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The Right Decision When Time Counts: The Complexities of Triage
Poster Presentation at the ENA National Leadership Conference (2011)
  • Susan S. Sammons, Georgia Southern University
Purpose: Accurate triage decisions in the Emergency Department can reduce mortality and morbidity, yet data indicate that accuracy rates are low and delays in patient care are high. The current economic downturn is associated with more people seeking primary care from Emergency Departments that ever before leading to overcrowding. ED overcrowding means that the triage nurse's role in sorting out who needs urgent care and who can wait is more pressing than ever before. Therefore, the purpose of this study is to document the skills necessary for triage nurses so that interventions can be developed to improve accuracy. Design: A qualitative study design was used to reveal the knowledge and skills embedded in the day-to-day practice of triage nurses. Setting: Emergency nurses in the Southeast who had triaged in the past twelve months were invited to be interviewed about their triage experiences. Approval for this study was obtained from the university's institutional review board. Participants: Nurses with a minimum of 12 months experience are being recruited via an online social networking site with an invitation to be interviewed about ED triage. The sample consists of seven female registered nurses to date. Four nurses are Caucasian; the remainder are African American, Asian, and Hispanic. Experience in emergency nursing ranges from 3 to 15 years with a mean of 9 (SD +4.68) years and a mean age of 40 years (SD +8.10). Methods: Using a phenomenological method, the experiences of triage are being explored by conducting semi-structured interviews. The initial interview question is, "Tell me about patients you have triaged". Digitally recorded interviews are being transcribed verbatim and participants are confirming the accuracy of content. A process of coding, comparing, categorizing, and identifying themes is being used while interviewing continues creating a constant comparative analysis. Results/Outcomes: Preliminary findings indicate that accurate triage is very complex and requires the advanced skills typically seen in proficient or expert nursing practice. These skills involve immediate recognition of various conditions that nurses have identified numerous times such as diabetic emergencies, STEMI, or sepsis. When immediate recognition of the problem does not occur, the triage nurse uses expert skills to elicit a more detailed history so that vague yet salient symptoms can be grouped together to create a pattern. Eliciting this detailed history is being labeled "getting to know the patient". Without exception thus far, "getting to know the patient" is associated with how the nurse "connects" with the patient and seems to feel responsible for the patientÆs immediate health outcomes. Implications: Understanding the experiences of triage nurses is leading to strategies to improve practice and the accuracy of the triage process. In addition, this understanding will assist in directing further research into accuracy of triage decisions which is expected to improve patient outcomes.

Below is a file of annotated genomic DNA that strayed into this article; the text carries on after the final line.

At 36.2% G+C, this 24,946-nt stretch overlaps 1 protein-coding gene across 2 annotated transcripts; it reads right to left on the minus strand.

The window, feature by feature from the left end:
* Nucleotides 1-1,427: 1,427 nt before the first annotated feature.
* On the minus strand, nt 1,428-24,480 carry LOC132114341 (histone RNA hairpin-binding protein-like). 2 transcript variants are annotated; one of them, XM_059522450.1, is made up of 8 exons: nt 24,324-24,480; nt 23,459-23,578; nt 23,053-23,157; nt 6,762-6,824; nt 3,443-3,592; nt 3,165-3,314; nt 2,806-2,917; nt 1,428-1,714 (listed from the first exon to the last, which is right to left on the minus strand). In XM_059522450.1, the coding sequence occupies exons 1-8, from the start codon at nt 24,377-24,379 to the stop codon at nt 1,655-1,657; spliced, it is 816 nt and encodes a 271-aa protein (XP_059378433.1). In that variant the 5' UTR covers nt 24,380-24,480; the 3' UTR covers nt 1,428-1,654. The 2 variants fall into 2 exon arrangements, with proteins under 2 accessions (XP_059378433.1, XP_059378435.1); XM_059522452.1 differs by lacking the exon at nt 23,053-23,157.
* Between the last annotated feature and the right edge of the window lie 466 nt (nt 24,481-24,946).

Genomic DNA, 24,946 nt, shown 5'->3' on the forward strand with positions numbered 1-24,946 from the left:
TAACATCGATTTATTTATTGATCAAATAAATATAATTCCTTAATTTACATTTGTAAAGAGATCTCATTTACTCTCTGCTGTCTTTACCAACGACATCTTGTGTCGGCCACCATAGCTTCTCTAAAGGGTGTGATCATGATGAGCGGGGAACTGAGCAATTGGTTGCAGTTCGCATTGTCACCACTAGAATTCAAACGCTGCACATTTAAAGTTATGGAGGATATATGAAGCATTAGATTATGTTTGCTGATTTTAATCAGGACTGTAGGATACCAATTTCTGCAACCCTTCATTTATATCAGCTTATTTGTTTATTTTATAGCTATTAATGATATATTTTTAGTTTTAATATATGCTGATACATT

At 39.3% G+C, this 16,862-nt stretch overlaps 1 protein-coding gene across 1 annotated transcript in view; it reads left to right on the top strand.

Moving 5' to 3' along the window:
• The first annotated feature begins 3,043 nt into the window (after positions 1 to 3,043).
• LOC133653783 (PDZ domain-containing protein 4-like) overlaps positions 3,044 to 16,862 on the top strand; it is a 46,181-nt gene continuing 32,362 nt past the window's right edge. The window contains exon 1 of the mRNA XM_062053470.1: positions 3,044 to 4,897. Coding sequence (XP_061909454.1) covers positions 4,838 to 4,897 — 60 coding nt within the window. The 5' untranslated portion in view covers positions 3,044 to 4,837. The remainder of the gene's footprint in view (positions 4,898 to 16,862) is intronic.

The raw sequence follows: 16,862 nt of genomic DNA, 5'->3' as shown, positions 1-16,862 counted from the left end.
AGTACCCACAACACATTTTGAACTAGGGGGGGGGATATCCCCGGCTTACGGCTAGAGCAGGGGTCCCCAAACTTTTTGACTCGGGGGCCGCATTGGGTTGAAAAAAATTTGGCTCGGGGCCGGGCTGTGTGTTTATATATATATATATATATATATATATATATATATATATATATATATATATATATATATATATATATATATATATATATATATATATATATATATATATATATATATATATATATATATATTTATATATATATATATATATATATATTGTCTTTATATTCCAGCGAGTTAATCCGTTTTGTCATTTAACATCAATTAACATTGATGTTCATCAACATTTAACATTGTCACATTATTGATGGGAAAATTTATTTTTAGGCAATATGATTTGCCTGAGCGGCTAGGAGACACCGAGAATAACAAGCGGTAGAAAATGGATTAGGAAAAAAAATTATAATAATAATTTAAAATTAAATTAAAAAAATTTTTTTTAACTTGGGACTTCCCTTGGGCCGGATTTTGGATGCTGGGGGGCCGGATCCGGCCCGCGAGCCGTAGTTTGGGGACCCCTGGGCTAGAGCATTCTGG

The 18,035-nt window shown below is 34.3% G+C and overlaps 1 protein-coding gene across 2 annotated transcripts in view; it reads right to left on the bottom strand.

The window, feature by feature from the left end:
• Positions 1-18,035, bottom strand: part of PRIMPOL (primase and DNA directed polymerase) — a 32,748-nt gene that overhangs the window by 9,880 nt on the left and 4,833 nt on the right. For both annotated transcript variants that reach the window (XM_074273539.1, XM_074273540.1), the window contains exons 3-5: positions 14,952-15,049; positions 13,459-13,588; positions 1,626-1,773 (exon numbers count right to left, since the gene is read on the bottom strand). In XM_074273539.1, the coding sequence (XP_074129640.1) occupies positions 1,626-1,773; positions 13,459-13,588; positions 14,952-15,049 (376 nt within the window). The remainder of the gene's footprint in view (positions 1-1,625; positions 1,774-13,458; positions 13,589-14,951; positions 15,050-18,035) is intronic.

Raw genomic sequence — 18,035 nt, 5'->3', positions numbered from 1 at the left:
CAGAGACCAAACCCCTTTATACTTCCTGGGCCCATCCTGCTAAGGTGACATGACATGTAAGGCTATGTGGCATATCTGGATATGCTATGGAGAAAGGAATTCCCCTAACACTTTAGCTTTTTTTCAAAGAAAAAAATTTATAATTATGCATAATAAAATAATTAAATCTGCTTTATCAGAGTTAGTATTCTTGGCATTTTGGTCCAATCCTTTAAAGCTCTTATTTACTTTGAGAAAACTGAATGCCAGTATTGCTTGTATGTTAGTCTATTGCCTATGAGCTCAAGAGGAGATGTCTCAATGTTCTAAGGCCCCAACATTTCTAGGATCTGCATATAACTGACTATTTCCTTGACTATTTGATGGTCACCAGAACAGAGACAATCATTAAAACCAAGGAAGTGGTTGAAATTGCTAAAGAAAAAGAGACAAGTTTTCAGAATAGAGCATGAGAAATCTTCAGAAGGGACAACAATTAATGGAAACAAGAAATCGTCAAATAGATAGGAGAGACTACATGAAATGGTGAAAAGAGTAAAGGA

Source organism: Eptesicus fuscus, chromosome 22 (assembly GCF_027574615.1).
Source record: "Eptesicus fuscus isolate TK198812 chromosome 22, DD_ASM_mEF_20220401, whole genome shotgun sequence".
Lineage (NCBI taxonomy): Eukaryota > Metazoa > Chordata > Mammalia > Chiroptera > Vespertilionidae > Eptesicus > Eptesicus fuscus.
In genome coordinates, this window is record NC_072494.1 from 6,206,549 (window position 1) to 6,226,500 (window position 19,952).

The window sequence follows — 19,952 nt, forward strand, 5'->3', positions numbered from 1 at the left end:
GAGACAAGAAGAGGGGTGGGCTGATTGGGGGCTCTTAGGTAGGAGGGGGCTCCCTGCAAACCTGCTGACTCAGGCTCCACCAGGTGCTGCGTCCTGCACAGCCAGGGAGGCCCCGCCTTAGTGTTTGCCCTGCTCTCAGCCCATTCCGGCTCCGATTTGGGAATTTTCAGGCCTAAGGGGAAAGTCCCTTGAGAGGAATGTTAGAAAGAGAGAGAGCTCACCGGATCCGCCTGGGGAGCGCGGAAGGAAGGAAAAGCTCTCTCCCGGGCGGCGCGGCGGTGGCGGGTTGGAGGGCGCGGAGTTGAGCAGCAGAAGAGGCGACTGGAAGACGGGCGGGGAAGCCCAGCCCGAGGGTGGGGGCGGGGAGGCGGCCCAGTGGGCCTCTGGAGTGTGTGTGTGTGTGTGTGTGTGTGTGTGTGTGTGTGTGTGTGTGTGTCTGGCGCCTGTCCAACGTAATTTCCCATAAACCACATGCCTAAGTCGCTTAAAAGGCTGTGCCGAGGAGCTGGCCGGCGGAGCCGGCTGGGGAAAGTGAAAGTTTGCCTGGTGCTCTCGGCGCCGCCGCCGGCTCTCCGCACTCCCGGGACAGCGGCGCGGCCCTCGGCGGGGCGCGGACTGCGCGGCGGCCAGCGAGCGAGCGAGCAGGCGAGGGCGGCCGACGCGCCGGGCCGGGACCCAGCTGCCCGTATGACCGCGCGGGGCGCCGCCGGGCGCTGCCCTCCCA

• Triage,
  • Emergency Department,
  • ED
Publication Date
February, 2011
Citation Information
Susan S. Sammons. "The Right Decision When Time Counts: The Complexities of Triage" Poster Presentation at the ENA National Leadership Conference (2011)
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